Three Community Health Centres 

Three community health centers currently operating: Lemba Imbu, Nkandu III (Inkisi) and Kingantoko. In 2011, the Susila Dharma (SD) Network started the building of a model Community Health Centre or CSCOM, co-managed by the community and local health services of the Democratic Republic of Congo (DRC).
Community health centres or CSCOMS  
The National Health Development Plan of the DRC aims at ensuring to its population quality and affordable healthcare and at a reasonable distance of their homes. To that effect, the country was divided into 556 Health Zones each of them equipped with a Referent Hospital providing surgery and specialised consultations, and a Central Health Zone Board with a Chief Medical Officerand agents includinga Community Organiser; each Health Zone is subdivided in several Health Areas equipped with a Community Health Centre or CSCOM that is delivering primary healthcare within the following framework: 
  • Delivering quality and affordable healthcare.
  • Very rigorous management: financial balance reached after 1 year at most.
  • Community highly involved in management and exterior actions (Health Committee or COSA, and Management Committee or COGES).Integrated into the National Health System: 
  • Provides primary healthcare and follow-up: delivers a Minimum Activities Package such as defined by government, followed by a Complementary Services Package when authorities give their Approval.Care and consultations are provided by nurses using questionnaires and diagrams supplied by health authorities. All cases out of their scope of practice are forwarded to the Health Zone Referent Hospital. A Health Zone medical officer performs a few visits at the CSCOM.
  • Serves from 4,000 persons in rural zones, to 10-15,000 persons in urban zones, within a radius of around 5 km.
  • Delivers health actions in the local community: vaccinations campaigns, education to health and nutrition campaigns, with volunteer community relays.
  • Monitoring by health zone that covers part of the salaries and medical supplies and permanent training of staff.
  • Respect of the DRC national health standards.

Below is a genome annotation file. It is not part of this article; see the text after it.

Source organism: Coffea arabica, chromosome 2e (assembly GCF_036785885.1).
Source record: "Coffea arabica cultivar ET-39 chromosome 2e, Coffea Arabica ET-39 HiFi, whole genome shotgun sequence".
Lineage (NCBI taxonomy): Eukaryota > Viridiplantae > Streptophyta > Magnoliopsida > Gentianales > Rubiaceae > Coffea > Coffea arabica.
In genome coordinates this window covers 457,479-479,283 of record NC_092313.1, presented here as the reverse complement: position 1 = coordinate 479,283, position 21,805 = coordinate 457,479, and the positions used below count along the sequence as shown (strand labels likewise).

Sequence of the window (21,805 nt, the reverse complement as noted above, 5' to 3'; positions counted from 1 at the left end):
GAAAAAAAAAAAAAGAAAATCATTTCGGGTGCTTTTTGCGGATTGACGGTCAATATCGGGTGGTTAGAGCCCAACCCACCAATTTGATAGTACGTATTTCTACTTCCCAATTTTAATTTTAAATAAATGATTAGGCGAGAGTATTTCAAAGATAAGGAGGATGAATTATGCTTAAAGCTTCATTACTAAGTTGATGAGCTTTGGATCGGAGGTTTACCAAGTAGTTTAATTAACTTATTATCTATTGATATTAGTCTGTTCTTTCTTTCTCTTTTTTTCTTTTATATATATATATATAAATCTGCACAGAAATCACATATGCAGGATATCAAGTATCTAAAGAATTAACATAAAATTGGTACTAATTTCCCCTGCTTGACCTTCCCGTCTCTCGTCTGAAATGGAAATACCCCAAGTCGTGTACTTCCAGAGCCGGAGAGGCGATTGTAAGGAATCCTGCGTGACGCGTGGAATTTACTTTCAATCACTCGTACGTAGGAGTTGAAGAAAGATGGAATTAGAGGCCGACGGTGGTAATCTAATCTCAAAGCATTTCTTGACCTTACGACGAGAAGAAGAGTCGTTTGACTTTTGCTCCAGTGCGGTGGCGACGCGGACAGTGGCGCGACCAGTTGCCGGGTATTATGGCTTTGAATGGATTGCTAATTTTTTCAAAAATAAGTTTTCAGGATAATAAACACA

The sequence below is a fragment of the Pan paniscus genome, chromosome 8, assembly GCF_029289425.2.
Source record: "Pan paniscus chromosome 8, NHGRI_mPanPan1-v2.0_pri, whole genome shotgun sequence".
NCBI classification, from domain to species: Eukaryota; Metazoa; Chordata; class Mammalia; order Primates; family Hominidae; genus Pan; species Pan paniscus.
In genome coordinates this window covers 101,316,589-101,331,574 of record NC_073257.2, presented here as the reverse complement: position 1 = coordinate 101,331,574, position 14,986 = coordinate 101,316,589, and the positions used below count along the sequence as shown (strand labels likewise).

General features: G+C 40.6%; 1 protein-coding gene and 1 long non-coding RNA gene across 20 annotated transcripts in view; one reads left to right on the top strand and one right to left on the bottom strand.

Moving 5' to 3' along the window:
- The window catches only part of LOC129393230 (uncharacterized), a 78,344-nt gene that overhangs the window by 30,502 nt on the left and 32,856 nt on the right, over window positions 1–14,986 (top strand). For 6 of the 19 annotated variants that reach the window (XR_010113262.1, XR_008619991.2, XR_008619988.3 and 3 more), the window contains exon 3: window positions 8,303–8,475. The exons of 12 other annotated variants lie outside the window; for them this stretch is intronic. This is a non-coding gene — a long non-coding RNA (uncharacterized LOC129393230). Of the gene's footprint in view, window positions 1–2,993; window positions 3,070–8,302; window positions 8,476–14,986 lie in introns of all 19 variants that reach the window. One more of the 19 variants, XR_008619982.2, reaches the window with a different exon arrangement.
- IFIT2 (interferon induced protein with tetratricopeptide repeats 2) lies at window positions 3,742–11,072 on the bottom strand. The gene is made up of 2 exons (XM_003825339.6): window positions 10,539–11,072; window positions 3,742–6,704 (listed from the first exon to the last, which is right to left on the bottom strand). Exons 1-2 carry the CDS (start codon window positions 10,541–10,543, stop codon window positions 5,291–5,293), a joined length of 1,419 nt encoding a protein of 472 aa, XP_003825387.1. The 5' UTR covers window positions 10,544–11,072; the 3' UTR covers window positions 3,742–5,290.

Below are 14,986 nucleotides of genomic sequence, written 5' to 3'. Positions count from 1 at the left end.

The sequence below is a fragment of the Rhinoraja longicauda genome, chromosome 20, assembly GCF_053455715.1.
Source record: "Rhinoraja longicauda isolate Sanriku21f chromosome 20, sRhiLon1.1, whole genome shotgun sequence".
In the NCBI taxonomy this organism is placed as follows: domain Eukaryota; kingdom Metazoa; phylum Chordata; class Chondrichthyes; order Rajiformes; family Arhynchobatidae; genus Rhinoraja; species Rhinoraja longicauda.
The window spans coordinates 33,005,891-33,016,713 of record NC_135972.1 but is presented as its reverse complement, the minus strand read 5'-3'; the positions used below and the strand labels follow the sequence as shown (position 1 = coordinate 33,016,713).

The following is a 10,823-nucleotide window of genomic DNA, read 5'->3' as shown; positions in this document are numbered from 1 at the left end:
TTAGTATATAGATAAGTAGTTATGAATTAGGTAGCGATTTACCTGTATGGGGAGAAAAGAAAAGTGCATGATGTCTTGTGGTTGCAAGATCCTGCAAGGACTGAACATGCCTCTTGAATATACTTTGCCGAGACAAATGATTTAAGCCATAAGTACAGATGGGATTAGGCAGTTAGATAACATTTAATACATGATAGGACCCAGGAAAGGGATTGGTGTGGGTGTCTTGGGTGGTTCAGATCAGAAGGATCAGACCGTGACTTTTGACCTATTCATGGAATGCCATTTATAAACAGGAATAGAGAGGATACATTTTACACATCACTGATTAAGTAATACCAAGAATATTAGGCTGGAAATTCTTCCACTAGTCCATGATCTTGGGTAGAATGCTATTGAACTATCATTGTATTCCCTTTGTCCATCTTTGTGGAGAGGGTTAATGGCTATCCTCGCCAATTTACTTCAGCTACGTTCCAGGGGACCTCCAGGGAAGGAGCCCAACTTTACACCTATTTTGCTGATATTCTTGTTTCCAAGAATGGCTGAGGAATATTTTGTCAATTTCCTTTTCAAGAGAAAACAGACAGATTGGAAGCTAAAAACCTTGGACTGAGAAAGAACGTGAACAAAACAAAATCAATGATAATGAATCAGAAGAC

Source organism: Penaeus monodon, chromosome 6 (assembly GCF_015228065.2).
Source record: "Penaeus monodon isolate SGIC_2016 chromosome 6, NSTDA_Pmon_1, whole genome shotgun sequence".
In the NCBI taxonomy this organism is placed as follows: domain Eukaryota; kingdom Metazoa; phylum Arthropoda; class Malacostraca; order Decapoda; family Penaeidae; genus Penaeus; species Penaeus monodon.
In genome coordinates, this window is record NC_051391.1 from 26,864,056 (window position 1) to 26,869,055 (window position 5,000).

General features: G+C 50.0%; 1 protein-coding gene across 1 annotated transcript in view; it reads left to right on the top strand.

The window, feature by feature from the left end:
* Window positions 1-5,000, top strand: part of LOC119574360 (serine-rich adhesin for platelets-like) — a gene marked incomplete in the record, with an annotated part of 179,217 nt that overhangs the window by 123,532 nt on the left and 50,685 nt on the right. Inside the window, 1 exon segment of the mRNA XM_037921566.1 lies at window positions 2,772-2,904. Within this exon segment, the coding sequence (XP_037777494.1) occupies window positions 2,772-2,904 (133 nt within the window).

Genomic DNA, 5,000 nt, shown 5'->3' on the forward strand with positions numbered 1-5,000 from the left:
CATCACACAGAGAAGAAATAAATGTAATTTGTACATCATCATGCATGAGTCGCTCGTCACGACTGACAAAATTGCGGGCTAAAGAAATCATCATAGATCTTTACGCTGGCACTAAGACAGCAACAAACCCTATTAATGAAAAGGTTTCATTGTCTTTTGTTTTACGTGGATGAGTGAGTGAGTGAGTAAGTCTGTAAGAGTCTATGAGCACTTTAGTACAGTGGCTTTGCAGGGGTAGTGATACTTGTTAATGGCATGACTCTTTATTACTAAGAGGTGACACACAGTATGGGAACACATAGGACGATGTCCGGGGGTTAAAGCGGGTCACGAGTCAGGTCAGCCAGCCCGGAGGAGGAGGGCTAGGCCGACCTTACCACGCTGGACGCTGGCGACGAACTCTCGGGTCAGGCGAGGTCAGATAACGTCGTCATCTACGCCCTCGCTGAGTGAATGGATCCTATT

• Payment not for each act but for each treatment and including medicines (amount defined by the COSA and around $1 to 1.5).
  • Cooperation with a complementary Health Mutual Association that will make it possible at a later stage to financially support the cost of its members' care.
Working with the community  
Working with the community is essential, because its involvement in the management of the Centre demands its awareness-raising and the training of its representatives to the management of a CSCOM, and also training the volunteer community relays who perform the actions in the community. 

Negotiating with the Health Zone allows the integration of the CSCOM into the national health organisation and may lead to supporting part of the costs of salaries and medical supplies.  
partneR
Buchan Family Foundation - SDIA - SD Canada - SDFE - SD RDC
LOCATION
DR of Congo  
YEAR
2012 - 
The Health Centre of Kingantoko  
Within this framework, the SD Network with SDIA supported SD RDC, together with a Canadian foundation, for creating a network of CSCOMs in the DRC. 

It should be noted that a CSCOM costs around $250,000, including a stock of medicaments and supplies and the salaries of the staff, this amount allowing 6 months of operation. Electrical supply is done by photovoltaic panels and a generator; the centre is linked to the national electrical grid when available, but it is not always reliable. For energy saving and operating cost reduction,low-consumption refrigerator and bulbs are used; average power requirement is around 1.5kW, except when some apparatus such as a sterilizing unit are in use.


Now, 3 CSCOMs are already operating in the DRC: Lemba Imbu, Nkandu III (Inkisi) and Kingantoko; they are well integrated into the national health system and soon reached financial balance. 

A great progress achieved for the maternity-ward at Lemba Imbu  
We have now reached a consolidation stage: lessons learned from theproceeding of the construction works and difficulties met, evaluation of existing centres, finalising procedures and manuals, starting networking for CSCOMs, improving the training of local teams to building site management and monitoring, standardising designs of buildings and supply-purchasing. 
 
Setting up around ten CSCOM is considered for the next 3 years.